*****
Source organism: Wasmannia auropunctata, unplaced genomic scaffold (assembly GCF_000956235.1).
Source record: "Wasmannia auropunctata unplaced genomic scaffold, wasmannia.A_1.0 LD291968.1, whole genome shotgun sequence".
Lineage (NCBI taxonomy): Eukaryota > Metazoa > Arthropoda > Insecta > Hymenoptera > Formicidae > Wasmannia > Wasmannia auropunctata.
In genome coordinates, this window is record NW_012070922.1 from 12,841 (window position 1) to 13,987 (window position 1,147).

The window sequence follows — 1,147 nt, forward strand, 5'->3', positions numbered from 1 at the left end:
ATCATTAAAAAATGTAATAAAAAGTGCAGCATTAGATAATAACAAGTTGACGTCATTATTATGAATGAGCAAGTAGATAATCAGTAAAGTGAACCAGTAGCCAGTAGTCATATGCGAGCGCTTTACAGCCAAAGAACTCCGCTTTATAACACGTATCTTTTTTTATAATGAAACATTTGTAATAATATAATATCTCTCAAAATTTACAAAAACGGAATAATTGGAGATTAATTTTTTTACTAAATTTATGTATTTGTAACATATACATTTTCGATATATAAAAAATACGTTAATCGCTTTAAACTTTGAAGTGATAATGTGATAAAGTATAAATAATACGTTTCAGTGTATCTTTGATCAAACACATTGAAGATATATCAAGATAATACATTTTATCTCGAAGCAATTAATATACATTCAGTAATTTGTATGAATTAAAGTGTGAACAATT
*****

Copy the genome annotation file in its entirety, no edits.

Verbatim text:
Source organism: Wasmannia auropunctata, unplaced genomic scaffold (assembly GCF_000956235.1).
Source record: "Wasmannia auropunctata unplaced genomic scaffold, wasmannia.A_1.0 LD291968.1, whole genome shotgun sequence".
Lineage (NCBI taxonomy): Eukaryota > Metazoa > Arthropoda > Insecta > Hymenoptera > Formicidae > Wasmannia > Wasmannia auropunctata.
In genome coordinates, this window is record NW_012070922.1 from 12,841 (window position 1) to 13,987 (window position 1,147).

The window sequence follows — 1,147 nt, forward strand, 5'->3', positions numbered from 1 at the left end:
ATCATTAAAAAATGTAATAAAAAGTGCAGCATTAGATAATAACAAGTTGACGTCATTATTATGAATGAGCAAGTAGATAATCAGTAAAGTGAACCAGTAGCCAGTAGTCATATGCGAGCGCTTTACAGCCAAAGAACTCCGCTTTATAACACGTATCTTTTTTTATAATGAAACATTTGTAATAATATAATATCTCTCAAAATTTACAAAAACGGAATAATTGGAGATTAATTTTTTTACTAAATTTATGTATTTGTAACATATACATTTTCGATATATAAAAAATACGTTAATCGCTTTAAACTTTGAAGTGATAATGTGATAAAGTATAAATAATACGTTTCAGTGTATCTTTGATCAAACACATTGAAGATATATCAAGATAATACATTTTATCTCGAAGCAATTAATATACATTCAGTAATTTGTATGAATTAAAGTGTGAACAATT